Footprints In Your Heart, Eleanor Roosevelt’s wisdom poem

Anna "Eleanor" Roosevelt from the United States Library of Congress's Prints and Photographs division under the digital ID cph.3c08091.

Anna “Eleanor” Roosevelt from the United States Library of Congress’s Prints and Photographs division, ID cph.3c08091.

The White House Portrait of Mrs. Roosevelt painted by Douglas Chandor, 1949

The White House Portrait of Mrs. Roosevelt painted by Douglas Chandor, 1949

539px-eleanor_roosevelt_signature-svg

Eleanor Roosevelt, the wife of Franklin Delano Roosevelt (32nd President of the United States,  is often referred to as an iconic first lady, as someone who changed the rules. She was active politically, advocated for social justice and human and civil rights, wrote and gave speeches, formed a White House press corp of women reporters and photographers and was the first Chair of the Presidential Commission on the Status of Women (under John F. Kennedy). She is the gold standard for the first ladies who follow her.

 More details Roosevelt with the Spanish version of the Universal Declaration of Human Rights, which includes Franklin Roosevelt's Four Freedoms.

Mrs. Roosevelt with the Spanish version of the Universal Declaration of Human Rights, which includes Franklin Roosevelt’s Four Freedoms.

One of the projects Mrs. Roosevelt was most proud of was the drafting of the Universal Declaration of Human Rights, which included her husband’s four freedoms:

  1. Freedom of speech
  2. Freedom of worship
  3. Freedom from want
  4. Freedom from fear

These are from what is known as President Roosevelt’s Four Freedoms Speech, which was his 1941 State of the Union address. He proposed these freedoms for everyone “everywhere in the world.”

Mrs. Roosevelt’s poem, Footprints in Your Heart, is chock full of wisdom, high ideals and good advice.  If you’ve never read it before, I hope you enjoy it here. If you have read it before, I know you’ll enjoy reading it again. It is not the most well-written poem or  perhaps it’s collection of her sayings that someone might have put together as a “poem.” Either way its sentiment is refined and there lies its value.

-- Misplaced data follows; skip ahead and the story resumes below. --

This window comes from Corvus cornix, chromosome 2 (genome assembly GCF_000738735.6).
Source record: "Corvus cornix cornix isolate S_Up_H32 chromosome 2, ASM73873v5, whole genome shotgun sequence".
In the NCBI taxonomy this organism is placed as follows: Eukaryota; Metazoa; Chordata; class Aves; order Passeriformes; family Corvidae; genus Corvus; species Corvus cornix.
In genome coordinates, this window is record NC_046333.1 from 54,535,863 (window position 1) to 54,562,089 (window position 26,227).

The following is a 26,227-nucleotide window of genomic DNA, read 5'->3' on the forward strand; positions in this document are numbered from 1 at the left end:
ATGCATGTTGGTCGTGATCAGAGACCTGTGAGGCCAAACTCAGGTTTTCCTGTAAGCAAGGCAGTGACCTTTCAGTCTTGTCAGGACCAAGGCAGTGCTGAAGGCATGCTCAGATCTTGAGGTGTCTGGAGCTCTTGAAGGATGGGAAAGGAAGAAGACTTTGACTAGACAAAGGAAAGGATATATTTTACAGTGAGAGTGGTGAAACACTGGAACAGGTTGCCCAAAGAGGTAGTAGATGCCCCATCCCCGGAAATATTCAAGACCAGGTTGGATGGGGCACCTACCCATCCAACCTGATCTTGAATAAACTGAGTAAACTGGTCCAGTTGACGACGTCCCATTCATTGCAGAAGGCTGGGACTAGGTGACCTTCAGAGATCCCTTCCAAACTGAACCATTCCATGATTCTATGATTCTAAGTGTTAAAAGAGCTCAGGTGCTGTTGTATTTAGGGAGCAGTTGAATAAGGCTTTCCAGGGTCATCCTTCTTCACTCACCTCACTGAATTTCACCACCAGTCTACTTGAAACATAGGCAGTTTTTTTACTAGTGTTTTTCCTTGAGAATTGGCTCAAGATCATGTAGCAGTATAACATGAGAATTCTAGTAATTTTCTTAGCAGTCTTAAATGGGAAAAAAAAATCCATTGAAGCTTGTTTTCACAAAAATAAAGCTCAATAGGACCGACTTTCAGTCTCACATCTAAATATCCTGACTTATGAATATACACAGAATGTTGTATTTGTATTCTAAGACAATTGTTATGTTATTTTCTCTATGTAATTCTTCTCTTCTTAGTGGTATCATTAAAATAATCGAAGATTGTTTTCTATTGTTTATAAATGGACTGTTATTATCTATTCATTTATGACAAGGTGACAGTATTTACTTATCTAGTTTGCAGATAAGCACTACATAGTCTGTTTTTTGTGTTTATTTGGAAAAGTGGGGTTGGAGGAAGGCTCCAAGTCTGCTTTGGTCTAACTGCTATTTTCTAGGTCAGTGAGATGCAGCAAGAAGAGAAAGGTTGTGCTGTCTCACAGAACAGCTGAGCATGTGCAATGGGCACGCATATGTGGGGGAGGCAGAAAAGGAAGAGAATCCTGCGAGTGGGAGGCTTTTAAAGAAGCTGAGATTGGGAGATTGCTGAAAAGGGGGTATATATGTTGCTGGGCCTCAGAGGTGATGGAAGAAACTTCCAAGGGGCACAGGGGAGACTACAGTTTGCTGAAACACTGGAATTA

Footprints In Your Heart

Many people will walk in and out of your life,
But only true friends will leave footprints in your heart.

To handle yourself, use your head;
To handle others, use your heart.

Anger is only one letter short of danger.

If someone betrays you once, it is his fault;
If he betrays you twice, it is your fault.

Great minds discuss ideas,
Average minds discuss events,
Small minds discuss people.

He who loses money, loses much;
He who loses a friend, loses much more;
He who loses faith, loses all.

Beautiful young people are accidents of nature,
But beautiful old people are works of art.

Learn from the mistakes of others.
You can’t live long enough to make them all yourself.

Friends, you and me.
You brought another friend,
And then there were three.

We started our group,
Our circle of friends,
And like that circle –
There is no beginning or end.

Yesterday is history.
Tomorrow is mystery.
Today is a gift.

That’s why it’s called the present.

Eleanor Roosevelt

The photographs here were all taken as documentary record by government photographers and as such are in the public domain.


2015, Kevin Young at Library of Congress National Book Festival September 5, 2015 Washington, DC, by fourandsixty, CC BY SA 2.0

2015, Kevin Young at Library of Congress National Book Festival September 5, 2015 Washington, DC, by fourandsixty, CC BY SA 2.0

The recommended read for this week is The Art of Losing by Kevin Young.  I find this to be an extraordinarily beautiful anthology about grief and recommend it for all those who work with living and dying, clergy of all faiths, hospice workers, physicians and nurses as well as those grieving a lost family member or friend. It was conceived and edited by Kevin Young, a poet in his own right and the editor of four poetry anthologies. His book Jelly Roll: A Blues was a finalist for both the National Book Award and the Los Angeles Times Book Prize. It won the Paterson Poetry Prize.

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